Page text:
The stadium issue
Brown thinks Wolff’s San Jose-or-bust mentality hasn’t helped attendance, either. “He has not endeared himself to Oakland by saying there’s no solution here, so (some fans) have grown apathetic.” Like many, though, Brown thinks the real solution to the attendance problem is a new stadium. Of the current O.co Coliseum, he said, “It’s the last facility in all of baseball that has both NFL and MLB games going on. The cookie-cutter design stadium that was so prevalent (in the 70s) does not lend itself to the ballpark experience anymore.”
Jeffrey August, who has written for the blogs Athletics Nation and Newballpark.org, agrees. “I think the Bay Area can support two teams, but they both need to be in situations that are similar to what the Giants have now, which is a world-class stadium that people want to come to regardless of how well the team plays.”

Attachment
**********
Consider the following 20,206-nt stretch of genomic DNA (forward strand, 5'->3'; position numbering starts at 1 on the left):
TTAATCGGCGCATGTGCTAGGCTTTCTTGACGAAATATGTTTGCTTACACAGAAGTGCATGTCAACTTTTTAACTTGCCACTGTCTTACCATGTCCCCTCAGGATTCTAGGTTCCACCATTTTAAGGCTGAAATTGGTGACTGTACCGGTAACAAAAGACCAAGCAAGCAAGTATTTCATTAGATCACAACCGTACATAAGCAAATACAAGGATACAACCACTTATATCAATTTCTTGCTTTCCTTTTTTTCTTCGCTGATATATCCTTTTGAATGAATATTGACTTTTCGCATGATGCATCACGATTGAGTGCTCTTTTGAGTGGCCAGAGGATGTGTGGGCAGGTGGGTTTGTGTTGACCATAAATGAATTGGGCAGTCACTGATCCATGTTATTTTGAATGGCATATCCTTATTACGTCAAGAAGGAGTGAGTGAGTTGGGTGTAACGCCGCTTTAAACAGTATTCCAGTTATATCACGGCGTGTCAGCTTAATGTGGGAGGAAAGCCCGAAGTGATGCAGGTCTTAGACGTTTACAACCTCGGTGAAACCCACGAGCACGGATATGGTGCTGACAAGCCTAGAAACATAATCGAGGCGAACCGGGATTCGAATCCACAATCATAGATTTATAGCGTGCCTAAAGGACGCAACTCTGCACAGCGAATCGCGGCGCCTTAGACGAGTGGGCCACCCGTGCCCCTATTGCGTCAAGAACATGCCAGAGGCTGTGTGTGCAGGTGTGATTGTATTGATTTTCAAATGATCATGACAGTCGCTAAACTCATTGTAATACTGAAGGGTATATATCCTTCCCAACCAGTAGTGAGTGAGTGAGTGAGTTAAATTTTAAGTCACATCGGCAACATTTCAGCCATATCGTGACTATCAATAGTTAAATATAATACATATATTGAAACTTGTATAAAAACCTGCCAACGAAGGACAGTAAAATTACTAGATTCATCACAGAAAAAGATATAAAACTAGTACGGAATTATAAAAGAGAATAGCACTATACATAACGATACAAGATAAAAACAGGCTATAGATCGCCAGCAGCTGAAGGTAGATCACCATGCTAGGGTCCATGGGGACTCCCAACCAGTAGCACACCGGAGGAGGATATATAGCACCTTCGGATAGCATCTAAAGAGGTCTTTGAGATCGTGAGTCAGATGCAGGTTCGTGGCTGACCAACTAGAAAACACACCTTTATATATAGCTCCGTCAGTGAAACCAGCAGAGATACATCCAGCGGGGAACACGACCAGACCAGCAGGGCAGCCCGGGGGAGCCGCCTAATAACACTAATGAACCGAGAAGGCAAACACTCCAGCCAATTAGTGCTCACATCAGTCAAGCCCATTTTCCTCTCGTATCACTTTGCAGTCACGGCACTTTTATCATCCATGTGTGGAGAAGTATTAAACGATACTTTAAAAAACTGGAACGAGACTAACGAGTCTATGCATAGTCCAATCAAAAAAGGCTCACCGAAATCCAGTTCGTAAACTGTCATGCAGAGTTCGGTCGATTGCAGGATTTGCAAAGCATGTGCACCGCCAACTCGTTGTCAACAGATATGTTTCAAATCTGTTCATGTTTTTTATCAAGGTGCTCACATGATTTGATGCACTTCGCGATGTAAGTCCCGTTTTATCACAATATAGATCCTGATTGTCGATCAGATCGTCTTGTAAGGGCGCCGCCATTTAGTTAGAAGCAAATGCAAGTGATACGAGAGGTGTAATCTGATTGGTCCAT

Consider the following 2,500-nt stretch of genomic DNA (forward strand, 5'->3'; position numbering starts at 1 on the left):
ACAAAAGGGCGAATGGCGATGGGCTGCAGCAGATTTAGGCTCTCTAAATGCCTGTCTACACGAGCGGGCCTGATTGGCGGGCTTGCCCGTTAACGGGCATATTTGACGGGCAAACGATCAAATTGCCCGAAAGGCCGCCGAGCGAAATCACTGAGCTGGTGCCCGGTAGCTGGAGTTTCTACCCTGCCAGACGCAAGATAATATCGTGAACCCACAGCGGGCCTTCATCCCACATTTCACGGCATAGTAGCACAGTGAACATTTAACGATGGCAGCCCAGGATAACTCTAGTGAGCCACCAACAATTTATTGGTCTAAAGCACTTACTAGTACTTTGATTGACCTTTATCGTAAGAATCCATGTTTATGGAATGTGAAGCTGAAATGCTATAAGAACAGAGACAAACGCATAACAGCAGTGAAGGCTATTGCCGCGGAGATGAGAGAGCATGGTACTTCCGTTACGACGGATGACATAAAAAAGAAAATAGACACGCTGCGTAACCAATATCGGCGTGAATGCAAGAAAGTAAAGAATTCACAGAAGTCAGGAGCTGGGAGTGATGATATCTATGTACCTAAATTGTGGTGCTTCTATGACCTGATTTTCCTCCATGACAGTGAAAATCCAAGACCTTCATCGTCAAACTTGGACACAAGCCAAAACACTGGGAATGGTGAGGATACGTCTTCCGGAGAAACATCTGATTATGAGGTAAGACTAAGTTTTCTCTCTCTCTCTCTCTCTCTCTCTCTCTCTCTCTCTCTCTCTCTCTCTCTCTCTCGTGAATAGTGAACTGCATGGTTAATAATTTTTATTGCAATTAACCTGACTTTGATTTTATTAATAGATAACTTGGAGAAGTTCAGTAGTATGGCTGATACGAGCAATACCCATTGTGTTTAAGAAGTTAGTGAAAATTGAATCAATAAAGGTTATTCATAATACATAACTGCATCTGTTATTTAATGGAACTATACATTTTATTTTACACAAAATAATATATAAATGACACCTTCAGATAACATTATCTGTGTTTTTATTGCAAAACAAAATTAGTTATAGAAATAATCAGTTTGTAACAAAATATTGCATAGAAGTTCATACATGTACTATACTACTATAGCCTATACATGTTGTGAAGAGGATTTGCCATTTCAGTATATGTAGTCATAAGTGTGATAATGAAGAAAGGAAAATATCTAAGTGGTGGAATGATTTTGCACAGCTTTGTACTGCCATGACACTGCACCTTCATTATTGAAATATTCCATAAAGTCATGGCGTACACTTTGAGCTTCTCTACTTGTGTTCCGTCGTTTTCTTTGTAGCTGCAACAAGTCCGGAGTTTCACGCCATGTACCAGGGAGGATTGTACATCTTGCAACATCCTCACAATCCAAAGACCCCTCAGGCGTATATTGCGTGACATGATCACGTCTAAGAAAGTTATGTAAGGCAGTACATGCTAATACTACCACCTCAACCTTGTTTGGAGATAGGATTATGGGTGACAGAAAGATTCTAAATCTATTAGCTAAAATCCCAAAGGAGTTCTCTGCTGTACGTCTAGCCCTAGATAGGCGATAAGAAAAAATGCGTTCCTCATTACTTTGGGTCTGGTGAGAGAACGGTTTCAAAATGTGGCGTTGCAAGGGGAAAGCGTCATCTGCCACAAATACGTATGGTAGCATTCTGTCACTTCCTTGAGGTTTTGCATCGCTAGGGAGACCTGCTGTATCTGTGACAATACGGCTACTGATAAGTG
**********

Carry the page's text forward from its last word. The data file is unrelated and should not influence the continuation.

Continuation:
August, who lives in Pleasanton, has been an A’s superfan since he can remember. He goes to between 20-40 games a year, occasionally checks them out on the road, and even made a Cooperstown pilgrimage to see Rickey Henderson inducted into the Baseball Hall of Fame. He’s way into the current team. “I happened to meet Josh Reddick’s dad at one point,” he said excitedly, “and he and I have been texting each other every day.”
Interestingly, August doesn’t much care if the A’s move to San Jose. While he thinks Lew Wolff should probably quit yapping to the press about his troubles, he’s also of the opinion that the owner has gotten something of a bad rap, and that the vitriol of the team’s fans isn’t merited.